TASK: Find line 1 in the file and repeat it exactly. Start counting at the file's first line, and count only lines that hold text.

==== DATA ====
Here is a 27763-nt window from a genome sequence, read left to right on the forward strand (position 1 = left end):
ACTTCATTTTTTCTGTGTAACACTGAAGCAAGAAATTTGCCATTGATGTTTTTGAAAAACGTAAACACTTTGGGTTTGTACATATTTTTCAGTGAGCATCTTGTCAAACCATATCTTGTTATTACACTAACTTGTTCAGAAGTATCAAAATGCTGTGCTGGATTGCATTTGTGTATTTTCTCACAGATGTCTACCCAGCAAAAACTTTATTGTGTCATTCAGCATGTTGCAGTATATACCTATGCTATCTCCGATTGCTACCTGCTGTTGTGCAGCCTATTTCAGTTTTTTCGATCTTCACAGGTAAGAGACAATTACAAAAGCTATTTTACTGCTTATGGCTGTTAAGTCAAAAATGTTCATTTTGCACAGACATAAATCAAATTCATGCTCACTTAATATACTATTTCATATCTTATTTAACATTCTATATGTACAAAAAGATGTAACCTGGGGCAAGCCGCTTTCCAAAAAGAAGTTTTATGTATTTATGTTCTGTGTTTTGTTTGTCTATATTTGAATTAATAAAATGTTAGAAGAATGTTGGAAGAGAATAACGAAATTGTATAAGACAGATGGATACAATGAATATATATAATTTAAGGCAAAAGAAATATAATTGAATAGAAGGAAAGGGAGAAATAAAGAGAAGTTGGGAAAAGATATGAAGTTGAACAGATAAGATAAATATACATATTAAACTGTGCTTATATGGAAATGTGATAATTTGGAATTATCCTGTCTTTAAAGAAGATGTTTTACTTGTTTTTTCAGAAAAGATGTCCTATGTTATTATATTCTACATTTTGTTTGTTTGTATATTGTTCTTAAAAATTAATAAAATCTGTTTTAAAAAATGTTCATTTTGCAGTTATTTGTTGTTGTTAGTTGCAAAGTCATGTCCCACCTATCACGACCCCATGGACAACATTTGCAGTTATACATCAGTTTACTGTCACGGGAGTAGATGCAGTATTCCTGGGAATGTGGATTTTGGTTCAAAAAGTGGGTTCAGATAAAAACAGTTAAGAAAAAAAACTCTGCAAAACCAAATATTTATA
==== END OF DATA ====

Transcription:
Here is a 27763-nt window from a genome sequence, read left to right on the forward strand (position 1 = left end):